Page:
These techniques were available through the open research literature to be used for civilian applications, allowing the creation of digital mobile phone networks with higher channel capacities than the analog systems that preceded them. The most used speech coding algorithms are based on linear predictive coding. In particular, the most common speech coding scheme is the LPC-based Code Excited Linear Prediction coding, used for example in the GSM standard. In CELP, the modelling is divided in two stages, a linear predictive stage that models the spectral envelope and code-book based model of the residual of the linear predictive model. In CELP, linear prediction coefficients are computed and quantized as line spectral pairs. In addition to the actual speech coding of the signal, it is necessary to use channel coding for transmission, to avoid losses due to transmission errors. Speech coding and channel coding methods have to be chosen in pairs, with the more important bits in the speech data stream protected by more robust channel coding, in order to get the best overall coding results.

The modified discrete cosine transform, a type of discrete cosine transform algorithm, was adapted into a speech coding algorithm called LD-MDCT, used for the AAC-LD format introduced in 1999. MDCT has since been adopted in voice-over-IP applications, such as the G.729.1 wideband audio codec introduced in 2006, Apple's Facetime introduced in 2010, the CELT codec introduced in 2011. Opus is a free software speech coder, it combines both the MDCT and LPC audio compression algorithms. It is used for VoIP calls in WhatsApp; the PlayStation 4 video game console uses the CELT/Opus codec for its PlayStation Network system party chat. Codec2 is another free software speech coder, which manages to achieve good compression, as low as 700 bit/s. Wideband audio codingLinear predictive coding AMR-WB for WCDMA networks VMR-WB for CDMA2000 networks Speex, IP-MR, SILK and Opus for voice-over-IP and videoconferencing Modified discrete cosine transform AAC-LD, G.722.1, G.729.1, CELT and Opus for VoIP and video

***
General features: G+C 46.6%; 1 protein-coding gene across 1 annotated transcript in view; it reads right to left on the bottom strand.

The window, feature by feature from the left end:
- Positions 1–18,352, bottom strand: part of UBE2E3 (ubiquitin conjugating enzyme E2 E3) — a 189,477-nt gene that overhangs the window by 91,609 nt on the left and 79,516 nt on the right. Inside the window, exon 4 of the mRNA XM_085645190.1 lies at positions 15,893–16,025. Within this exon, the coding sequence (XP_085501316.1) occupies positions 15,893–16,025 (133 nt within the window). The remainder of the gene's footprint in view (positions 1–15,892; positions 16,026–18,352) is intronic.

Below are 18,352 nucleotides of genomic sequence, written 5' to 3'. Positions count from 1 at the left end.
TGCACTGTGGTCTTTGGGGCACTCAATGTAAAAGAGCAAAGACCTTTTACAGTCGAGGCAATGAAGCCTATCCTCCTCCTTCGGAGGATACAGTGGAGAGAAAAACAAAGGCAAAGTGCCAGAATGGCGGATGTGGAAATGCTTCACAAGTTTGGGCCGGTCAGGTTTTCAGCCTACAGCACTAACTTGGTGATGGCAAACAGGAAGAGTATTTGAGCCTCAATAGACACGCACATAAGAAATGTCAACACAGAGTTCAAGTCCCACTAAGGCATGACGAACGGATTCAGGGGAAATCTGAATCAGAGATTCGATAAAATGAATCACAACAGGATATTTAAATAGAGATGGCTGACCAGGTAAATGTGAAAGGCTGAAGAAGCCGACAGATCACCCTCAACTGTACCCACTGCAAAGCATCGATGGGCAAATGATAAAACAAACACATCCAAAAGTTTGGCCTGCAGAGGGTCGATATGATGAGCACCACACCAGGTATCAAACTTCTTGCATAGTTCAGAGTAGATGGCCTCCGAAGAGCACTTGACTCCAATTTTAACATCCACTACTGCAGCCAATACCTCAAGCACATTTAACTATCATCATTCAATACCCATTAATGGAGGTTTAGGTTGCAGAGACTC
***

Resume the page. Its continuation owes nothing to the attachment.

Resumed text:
Sunny Skylar

Sunny Skylar was an American composer, singer and music publisher. He was born Selig Shaftel in New York; as a singer, he appeared with a number of big bands, including those led by Ben Bernie, Paul Whiteman, Abe Lyman, George Hall and Vincent Lopez. It was Lopez. After the end of the big band era, Skylar continued to sing in nightclubs and theaters until 1952. Among the songs he wrote are: "Amor" "And So to Sleep Again" "Atlanta, G. A." "Bésame Mucho" "Cry, Cry" "Don't Wait Too Long" "Gotta Be This or That" "Hair of Gold, Eyes of Blue" "I Miss Your Kiss" "It Must Be Jelly" "Louisville, K. Y." "Love Me with All Your Heart" "Where There's Smoke, There's Fire" "You're Breaking My Heart" "If You Loved Me"

Liu Jiang (politician)

Liu Jiang is a Chinese retired politician who served as minister of Agriculture of the People's Republic of China between 1993 and 1998. Liu was a member of the 15th CPC Central Committee and 16th Committee of the Central Commission for Discipline Inspection, he was a member of the 10th National Committee of the Chinese People's Political Consultative Conference and a member of the 11th Standing Committee of the Chinese People's Political Consultative Conference. Liu was born in Beijing in April 1940. In December 1964 he graduated from the College of Agriculture in Xinjiang Production and Construction Corps, where he majored in animal husbandry. After gradation, he was assigned to Tibet Military District, where he worked until August 1972. In August 1972, Liu became a technician at Beijing Municipal Animal Husbandry and Veterinary Station, five years he was promoted to become its deputy director. Liu was the head of Beijing Red Star Chicken Farm in December 1979, held that office until July 1982.

In 1982 he was promoted to become director of the Bureau of Animal Industry in Beijing, a position he held until 1986. In January 1986, he was appointed vice-minister of Agriculture of the People's Republic of China, he remained in that position until November 1990, when he appointed deputy director of the State Planning Commission, he rose to become minister of Agriculture of the People's Republic of China in March 1993, served until March 1998. He served as deputy director the National Development and Reform Commission from March 1998 to March 2003, again from March 2003 to August 2005. In February 2005 he was appointed deputy director of the Committee for Ethnic and Religious Affairs, an institution under the jurisdiction of the Chinese People's Political Consultative Conference